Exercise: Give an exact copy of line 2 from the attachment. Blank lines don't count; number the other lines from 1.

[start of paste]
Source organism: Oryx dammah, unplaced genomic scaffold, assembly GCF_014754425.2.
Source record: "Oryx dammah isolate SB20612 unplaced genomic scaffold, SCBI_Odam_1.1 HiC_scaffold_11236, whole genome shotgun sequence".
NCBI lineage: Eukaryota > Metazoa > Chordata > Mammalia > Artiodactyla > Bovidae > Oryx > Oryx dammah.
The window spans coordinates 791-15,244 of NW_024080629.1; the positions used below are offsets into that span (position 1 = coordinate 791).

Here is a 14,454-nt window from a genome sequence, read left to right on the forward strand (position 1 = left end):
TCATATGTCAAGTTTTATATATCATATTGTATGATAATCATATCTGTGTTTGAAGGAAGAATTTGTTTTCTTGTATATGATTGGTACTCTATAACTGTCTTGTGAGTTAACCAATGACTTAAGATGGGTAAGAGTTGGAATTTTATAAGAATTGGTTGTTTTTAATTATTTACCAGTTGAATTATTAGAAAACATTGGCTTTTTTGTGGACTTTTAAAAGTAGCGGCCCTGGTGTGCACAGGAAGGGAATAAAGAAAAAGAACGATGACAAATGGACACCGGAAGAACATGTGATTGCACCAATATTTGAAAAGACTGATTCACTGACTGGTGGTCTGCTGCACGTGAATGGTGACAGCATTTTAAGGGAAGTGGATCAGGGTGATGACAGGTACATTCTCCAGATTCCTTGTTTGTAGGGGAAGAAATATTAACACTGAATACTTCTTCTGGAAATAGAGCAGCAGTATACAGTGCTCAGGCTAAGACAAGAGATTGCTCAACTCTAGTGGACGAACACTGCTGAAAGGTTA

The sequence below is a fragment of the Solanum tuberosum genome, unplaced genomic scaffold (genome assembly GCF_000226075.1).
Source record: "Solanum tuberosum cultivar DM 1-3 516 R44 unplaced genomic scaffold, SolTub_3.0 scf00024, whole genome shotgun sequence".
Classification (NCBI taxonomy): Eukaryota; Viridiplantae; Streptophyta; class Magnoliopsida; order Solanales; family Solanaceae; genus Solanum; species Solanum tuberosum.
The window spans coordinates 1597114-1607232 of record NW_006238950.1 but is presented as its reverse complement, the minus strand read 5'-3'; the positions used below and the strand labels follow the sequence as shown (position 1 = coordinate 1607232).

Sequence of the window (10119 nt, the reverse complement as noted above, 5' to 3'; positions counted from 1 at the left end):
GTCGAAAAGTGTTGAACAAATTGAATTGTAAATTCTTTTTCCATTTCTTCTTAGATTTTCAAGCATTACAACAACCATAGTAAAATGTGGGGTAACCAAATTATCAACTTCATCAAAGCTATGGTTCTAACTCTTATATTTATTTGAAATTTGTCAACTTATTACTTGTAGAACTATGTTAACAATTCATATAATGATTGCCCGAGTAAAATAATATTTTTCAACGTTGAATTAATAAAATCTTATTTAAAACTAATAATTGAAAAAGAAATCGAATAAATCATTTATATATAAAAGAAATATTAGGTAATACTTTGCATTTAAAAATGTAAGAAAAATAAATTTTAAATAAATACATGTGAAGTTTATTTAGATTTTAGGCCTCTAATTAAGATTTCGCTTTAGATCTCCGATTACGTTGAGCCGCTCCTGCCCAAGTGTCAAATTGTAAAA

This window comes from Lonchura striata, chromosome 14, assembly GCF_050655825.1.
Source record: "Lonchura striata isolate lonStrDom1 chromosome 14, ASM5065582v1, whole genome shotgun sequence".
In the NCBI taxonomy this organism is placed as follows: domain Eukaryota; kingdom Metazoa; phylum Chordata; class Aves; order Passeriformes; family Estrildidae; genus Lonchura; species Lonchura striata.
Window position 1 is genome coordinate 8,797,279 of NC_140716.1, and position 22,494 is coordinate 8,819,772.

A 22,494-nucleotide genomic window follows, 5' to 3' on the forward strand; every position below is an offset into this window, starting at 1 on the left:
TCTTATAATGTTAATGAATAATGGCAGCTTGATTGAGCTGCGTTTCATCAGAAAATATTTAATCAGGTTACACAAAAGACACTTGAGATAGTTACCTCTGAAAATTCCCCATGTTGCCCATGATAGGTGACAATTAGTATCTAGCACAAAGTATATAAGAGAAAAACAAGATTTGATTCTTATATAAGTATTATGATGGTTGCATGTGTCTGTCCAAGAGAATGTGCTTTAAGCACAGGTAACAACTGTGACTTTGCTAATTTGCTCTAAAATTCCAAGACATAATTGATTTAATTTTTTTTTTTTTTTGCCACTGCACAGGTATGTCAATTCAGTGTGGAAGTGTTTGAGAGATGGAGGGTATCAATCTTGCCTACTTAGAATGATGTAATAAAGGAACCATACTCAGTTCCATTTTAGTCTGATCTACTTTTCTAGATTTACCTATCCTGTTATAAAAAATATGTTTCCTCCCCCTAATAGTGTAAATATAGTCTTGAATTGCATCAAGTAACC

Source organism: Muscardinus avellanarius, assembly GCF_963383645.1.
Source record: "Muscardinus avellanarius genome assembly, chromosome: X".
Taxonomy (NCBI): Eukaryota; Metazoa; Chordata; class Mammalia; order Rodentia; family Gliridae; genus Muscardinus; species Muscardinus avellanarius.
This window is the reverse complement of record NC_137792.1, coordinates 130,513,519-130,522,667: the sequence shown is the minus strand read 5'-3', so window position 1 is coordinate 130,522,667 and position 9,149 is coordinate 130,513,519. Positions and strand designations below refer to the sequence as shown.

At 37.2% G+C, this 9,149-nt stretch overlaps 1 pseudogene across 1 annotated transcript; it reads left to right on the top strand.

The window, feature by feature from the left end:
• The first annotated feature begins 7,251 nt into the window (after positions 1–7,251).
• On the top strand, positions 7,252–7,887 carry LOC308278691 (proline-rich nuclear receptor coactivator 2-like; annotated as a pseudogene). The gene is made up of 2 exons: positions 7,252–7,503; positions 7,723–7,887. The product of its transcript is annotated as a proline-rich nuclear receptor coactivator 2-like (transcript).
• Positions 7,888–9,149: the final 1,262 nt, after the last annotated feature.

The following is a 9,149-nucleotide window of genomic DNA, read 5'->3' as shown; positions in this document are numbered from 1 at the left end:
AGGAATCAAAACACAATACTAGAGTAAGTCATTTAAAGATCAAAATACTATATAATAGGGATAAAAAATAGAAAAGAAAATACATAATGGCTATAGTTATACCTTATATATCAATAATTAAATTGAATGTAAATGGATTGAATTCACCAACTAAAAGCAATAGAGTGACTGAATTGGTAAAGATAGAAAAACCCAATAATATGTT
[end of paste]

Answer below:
Source record: "Oryx dammah isolate SB20612 unplaced genomic scaffold, SCBI_Odam_1.1 HiC_scaffold_11236, whole genome shotgun sequence".